Mahama’s address was motivated by self-preservation to his confused NDC leadership – NPP

The recent public address titled “Ghana at Crossroads” which was delivered by Former President John Dramani Mahama was motivated by his self-preservation towards the confused leaders of the National Democratic Congress (NDC) ahead of the 2024 general elections, Director of Communications for the New Patriotic Party (NPP) Yaw Buaben Asamoa has said.

Addressing a press conference in Accra on Wednesday May 4, Mr Buaben Asamoa indicated that records show that development projects have always been undertaken in the country under an NPP administration. Whenever the NDC takes over, he said, the country retrogresses.

“Indeed, the NPP believes we must reflect deeply. For, if we do, we will accept, as the record show, that significant change to our political institutions and conduct, economic structure and management and positive social impact have mostly happened under the NPP watch in the fourth republic.

“Many very significant national reverses occur under the six years of John Mahama’s presidency. He has since been rejected twice in general elections. It is possible his recent address was motivated by self preservation towards his confused leaders hip of the NDC into 2024 given that both insiders and external observers are righting hi off,” the former Adentan lawmaker said.

Mr Mahama in his address accused the Akufo-Addo administration of mismanaging the economy.

He said “Nana Addo and the NPP pledged to transform Ghana within 18 months, grow our economy at double digit, reduce borrowing, ensure fiscal discipline, bring down the cost of living, lower taxes and protect the public purse. They promised to move Ghana “from taxation
to production.”

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“In effect, none of these has been achieved. Instead, Ghanaians have been subjected to excruciating hardships and deprivation resulting directly from the mismanagement of the economy by a government that lacks the humility to accept responsibility, and the capacity to
appropriately diagnose the root causes of the challenges that have brought us here.

“Rather, they constantly seek to impose on us, their version of the economic reality – denying that food prices have gone up; insisting that the business climate is favourable; virulently protesting the evidence that their investments in meaningful capital expenditure is insignificant; and ignoring glaring evidence of unprecedented levels of corruption and breaches of internationally acclaimed standards of social justice.”

He added “This government contests even the most basic and glaring set of facts. This should never have been the case for a government that has been fortunate to receive far more resources in the last five years than almost all governments before them under the fourth republic, put together. At the last reckoning, over GH¢ 500 billion had been available to them through taxes, grants, borrowing and other sources of revenue. No government in our recent history has been that fortunate. Despite this fortune, today, the Ghanaian economy ranks among the worst managed in the world.

“It is characterized by unsustainable public debt due to an unprecedented fiscal deficit, comparatively high and still rising inflation, a rapidly depreciating currency, spiraling cost of doing business, ever rising cost of living, high levels of corruption, abuse of civil and human liberties, and a general loss of investor confidence. Simply put, our country is on the verge of bankruptcy.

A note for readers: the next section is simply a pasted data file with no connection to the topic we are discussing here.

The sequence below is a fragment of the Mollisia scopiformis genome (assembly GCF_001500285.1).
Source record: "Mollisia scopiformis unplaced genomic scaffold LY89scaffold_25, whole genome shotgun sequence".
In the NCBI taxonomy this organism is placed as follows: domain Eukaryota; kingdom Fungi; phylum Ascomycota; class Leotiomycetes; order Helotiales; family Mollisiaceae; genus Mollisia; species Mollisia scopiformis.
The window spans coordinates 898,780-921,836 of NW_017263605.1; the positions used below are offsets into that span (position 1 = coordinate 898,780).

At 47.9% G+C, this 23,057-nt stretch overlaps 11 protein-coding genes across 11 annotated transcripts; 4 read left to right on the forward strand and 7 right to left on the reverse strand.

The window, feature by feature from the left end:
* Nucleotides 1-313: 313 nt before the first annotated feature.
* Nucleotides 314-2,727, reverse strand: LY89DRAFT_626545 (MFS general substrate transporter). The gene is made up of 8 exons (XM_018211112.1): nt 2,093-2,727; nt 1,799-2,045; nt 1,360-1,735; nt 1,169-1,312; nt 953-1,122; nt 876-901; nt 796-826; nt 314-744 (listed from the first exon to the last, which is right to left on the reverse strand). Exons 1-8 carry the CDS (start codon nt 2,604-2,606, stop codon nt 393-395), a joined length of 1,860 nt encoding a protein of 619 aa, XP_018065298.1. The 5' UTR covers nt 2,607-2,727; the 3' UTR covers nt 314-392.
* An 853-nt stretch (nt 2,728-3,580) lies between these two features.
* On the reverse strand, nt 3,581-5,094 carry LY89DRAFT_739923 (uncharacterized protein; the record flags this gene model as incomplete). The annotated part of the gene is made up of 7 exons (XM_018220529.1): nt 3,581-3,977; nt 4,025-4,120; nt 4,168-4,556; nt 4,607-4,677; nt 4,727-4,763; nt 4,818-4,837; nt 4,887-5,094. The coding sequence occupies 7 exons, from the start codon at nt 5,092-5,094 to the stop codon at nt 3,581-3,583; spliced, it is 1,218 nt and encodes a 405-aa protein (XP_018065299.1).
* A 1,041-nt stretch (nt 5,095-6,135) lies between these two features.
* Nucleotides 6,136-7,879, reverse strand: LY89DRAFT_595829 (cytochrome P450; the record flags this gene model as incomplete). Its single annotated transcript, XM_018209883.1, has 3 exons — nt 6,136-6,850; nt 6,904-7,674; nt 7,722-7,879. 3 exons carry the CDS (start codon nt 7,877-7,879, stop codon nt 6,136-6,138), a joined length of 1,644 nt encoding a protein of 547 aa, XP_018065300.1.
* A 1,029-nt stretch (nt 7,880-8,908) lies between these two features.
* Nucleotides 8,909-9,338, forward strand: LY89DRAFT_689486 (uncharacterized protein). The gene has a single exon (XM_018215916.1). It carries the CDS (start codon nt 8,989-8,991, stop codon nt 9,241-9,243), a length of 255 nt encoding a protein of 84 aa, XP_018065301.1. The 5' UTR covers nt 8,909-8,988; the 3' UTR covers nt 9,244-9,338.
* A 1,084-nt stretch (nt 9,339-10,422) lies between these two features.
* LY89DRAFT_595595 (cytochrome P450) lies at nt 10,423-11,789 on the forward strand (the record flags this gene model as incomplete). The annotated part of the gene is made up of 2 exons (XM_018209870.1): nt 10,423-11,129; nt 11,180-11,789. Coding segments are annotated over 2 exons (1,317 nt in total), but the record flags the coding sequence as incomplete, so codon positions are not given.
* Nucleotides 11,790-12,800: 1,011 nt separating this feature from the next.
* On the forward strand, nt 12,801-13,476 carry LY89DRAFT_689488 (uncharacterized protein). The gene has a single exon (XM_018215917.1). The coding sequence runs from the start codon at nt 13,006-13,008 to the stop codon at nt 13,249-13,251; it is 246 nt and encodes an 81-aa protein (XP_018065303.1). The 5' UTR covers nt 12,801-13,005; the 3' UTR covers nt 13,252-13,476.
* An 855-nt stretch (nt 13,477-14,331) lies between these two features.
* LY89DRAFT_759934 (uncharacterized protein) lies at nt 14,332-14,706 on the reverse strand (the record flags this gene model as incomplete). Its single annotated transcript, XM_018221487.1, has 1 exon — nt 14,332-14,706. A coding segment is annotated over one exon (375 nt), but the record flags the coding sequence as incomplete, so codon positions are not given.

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“In spite of the firm promise to reduce borrowing, this government has increased our public debt to almost GH¢ 380 billion as of the end of the first quarter of 2022. This is more than three times the debt of all governments since the days of Osagyefo Dr. Kwame Nkrumah up to January 2017.

“A direct consequence of this astronomical borrowing is that our debt service obligation per annum has increased by 500% from GH¢10 billion in 2016 to about GH¢50 billion now. We are at great risk of defaulting on our debt repayments unless something drastic is done.
To be clear, despite the heavy politicisation of debt by the current administration while in opposition, the real problem we face is not just because of the daunting large size of the debt value. Rather it is the stark reality that these huge levels of borrowing have not gone into
infrastructure and capital investment but have been applied, largely, to consumption, and in some cases even misapplied.

“This heavy borrowing has not been met by a commensurate and significant improvement in the size of the economy to ease repayment of the debt in future. My brothers and sisters, an important and yet very disturbing variable, often ignored in our national discourse about the debt situation, is the corresponding ballooning of government indebtedness to local businesses and other statutory bodies including SOEs.

“These issues must occupy an important space within national discourse because our estimation is that government’s liabilities to local businesses and other stakeholders exceed GHC30 billion. Arising directly from the excessive borrowing to fund consumption related expenditure is the harsh truth that, more than half of what government collects in taxes is used to service debt with the remainder going almost exclusively into public sector wages.

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“This has created self-inflicted rigidities that leave very little space for investment in other important areas of the economy.

“The effect of this, is that government is unable to meet its spending obligations in the most critical sectors of the economy on which the livelihoods of millions of our people depend.”

By Laud Nartey||Ghana